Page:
This study focuses on six separate dust events from the month of July 2012 that reached Miami, FL. Using backward trajectories, the time and location of the dust lifting from near the surface were found as well as the meteorological conditions for the surface, 850mb, and 600mb levels. This process allowed for determination of (?) the relationship between time the dust spent aloft and origin location and the strength of the dust as measured by Aerosol Optical Depth. The meteorological conditions of the entire month of July 2012 were examined against climatological averages in an effort to find a signal for the numerous dust events. Finally the daily averaged conditions were analyzed to find the transport mechanism for the dust to reach South Florida, as well as a comparison of the subtropical ridge during periods of activity during the month and a prolonged period of inactivity. Saharan dust has well- documented effects on people’s health and the ecosystem (Tobias et al. 2008; Walsh and Steidinger 2001). However, the effects of dust on precipitation and local weather (e.g. thunderstorms, cloud cover, etc) are not completely clear (Susan et al. 2009; Zhao eta!. 2011; Albrecht 1989) and are active areas of research. Neither the time the dust was aloft nor the origin of the dust was necessarily indicative of the strength when the dust reached Miami. Dust lifting occurred in two major locations: One on the Libya/ Algeria border, and another in Niger, with Event 2 outlying in western Mauritania. Nigerien events are all similar in strength (0.325 to 0.375 AOD), but the far North African origins ranged from the strongest to weakest events. It was also found that the 850mb chart best represented dust travel, and each event followed a ridge extending into the periphery of the subtropical high. The orientation of the subtropical ridge was found to be crucial for transporting dust to South Florida, with southerly and westerly maxima and an East-West elongation of the ridge most conducive for transport. The fastest movements of dust across the Atlantic came from westward expansion of the high causing a moving reference frame for the ridge carrying the dust. Forecasters at the Miami forecast office can use the results presented in this paper to increase the situational awareness during the summer months concerning Saharan dust events. This is expected to increase the accuracy of dust forecasting in South Florida.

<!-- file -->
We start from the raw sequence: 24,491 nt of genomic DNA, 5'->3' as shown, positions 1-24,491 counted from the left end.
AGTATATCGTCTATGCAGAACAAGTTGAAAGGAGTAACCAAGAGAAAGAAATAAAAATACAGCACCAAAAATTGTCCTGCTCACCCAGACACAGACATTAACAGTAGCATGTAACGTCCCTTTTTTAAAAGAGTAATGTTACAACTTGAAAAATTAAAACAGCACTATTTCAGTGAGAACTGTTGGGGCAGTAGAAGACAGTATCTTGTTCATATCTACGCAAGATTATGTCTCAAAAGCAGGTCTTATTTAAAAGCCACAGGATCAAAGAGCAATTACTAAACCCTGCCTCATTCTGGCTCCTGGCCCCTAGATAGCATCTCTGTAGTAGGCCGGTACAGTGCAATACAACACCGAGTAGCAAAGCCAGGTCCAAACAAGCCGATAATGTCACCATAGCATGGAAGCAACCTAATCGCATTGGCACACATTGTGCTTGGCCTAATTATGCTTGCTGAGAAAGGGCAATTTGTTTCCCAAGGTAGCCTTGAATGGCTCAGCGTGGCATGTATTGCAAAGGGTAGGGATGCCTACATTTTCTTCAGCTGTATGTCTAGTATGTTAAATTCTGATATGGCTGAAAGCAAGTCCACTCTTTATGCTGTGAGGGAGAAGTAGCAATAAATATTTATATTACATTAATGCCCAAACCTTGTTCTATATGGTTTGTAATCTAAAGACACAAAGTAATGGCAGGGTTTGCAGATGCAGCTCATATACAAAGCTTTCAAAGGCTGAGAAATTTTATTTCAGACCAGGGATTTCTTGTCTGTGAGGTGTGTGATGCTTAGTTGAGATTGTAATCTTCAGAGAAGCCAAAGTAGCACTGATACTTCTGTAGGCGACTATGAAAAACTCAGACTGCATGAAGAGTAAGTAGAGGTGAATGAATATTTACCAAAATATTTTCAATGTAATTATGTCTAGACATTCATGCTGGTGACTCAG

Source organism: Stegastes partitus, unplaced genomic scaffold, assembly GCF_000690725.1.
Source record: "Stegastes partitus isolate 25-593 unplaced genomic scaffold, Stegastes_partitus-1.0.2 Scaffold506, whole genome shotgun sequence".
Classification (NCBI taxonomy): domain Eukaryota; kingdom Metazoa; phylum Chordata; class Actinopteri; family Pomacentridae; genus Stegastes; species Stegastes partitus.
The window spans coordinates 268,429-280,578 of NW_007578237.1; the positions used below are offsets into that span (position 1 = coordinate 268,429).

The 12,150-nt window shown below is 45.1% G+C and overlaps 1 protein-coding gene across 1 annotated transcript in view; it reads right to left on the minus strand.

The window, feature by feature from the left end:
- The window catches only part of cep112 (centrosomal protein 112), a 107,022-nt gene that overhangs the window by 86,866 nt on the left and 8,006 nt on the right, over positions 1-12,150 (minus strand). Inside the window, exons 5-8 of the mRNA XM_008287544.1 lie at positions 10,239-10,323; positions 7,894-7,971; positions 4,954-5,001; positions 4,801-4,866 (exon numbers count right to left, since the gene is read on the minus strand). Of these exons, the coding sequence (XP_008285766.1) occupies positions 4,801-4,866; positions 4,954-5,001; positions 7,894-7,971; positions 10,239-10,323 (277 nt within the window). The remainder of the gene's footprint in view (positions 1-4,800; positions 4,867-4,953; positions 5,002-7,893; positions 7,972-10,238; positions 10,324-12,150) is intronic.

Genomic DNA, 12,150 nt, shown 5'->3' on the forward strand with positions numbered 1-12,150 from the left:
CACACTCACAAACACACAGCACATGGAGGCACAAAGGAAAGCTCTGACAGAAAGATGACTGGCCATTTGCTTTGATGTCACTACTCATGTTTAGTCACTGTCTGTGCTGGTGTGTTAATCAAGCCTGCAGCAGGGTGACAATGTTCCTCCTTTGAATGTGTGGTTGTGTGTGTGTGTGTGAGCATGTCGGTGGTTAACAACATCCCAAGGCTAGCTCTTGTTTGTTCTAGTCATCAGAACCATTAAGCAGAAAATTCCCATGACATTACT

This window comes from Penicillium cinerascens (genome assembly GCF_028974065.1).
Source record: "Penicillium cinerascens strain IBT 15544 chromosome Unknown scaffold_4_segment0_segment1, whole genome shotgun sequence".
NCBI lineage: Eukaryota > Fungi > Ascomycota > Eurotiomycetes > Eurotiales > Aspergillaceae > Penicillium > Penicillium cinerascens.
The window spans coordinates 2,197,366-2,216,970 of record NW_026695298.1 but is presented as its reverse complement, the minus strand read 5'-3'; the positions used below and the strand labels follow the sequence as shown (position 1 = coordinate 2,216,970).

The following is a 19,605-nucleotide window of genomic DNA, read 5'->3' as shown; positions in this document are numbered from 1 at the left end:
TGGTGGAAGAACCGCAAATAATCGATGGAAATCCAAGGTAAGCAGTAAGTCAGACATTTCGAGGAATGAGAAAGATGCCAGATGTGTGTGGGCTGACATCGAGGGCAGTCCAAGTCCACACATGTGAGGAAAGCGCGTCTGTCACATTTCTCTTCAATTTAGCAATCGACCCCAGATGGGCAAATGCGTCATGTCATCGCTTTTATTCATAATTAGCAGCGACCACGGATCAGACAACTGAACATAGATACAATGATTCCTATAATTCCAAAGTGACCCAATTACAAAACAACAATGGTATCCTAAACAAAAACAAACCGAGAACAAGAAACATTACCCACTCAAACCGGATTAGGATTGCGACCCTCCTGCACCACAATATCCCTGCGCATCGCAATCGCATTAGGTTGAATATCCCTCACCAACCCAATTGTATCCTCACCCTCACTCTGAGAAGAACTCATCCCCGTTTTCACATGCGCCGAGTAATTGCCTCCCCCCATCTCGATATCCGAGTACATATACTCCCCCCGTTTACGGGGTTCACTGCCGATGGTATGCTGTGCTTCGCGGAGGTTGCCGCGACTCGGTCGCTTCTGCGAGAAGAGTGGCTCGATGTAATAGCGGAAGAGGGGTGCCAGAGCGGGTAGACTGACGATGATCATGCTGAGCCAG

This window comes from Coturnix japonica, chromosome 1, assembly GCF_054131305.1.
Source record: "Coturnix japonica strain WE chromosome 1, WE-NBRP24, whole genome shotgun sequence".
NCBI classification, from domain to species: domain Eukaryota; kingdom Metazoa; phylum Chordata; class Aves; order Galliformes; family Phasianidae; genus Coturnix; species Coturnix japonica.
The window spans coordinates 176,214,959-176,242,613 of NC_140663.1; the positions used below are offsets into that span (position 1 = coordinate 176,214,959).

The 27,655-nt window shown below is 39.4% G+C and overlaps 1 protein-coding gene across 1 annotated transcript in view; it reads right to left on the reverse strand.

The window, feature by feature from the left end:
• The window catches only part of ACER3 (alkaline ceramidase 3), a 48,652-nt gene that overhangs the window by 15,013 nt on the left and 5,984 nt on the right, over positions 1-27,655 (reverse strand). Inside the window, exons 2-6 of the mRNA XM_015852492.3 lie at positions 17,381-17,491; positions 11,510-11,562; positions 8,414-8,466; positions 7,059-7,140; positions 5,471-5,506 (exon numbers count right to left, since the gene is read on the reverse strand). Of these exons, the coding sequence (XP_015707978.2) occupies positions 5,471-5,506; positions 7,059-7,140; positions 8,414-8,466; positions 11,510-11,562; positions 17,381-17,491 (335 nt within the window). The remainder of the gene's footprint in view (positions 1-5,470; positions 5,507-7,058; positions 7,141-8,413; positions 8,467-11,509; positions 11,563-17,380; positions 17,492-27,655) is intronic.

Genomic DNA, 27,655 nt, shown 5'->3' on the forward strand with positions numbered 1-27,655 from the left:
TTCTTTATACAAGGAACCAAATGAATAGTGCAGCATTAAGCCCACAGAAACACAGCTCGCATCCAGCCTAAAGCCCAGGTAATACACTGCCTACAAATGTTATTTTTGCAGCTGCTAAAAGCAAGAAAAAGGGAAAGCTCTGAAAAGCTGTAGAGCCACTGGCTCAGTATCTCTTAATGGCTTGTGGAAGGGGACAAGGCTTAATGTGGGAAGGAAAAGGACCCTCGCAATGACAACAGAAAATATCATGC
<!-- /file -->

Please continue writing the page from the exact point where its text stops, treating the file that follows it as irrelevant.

New, Nathan, "Meteorological conditions leading to the Saharan dust events observed in South Florida in July 2012" (2013). Internship Reports (Restricted). 204.
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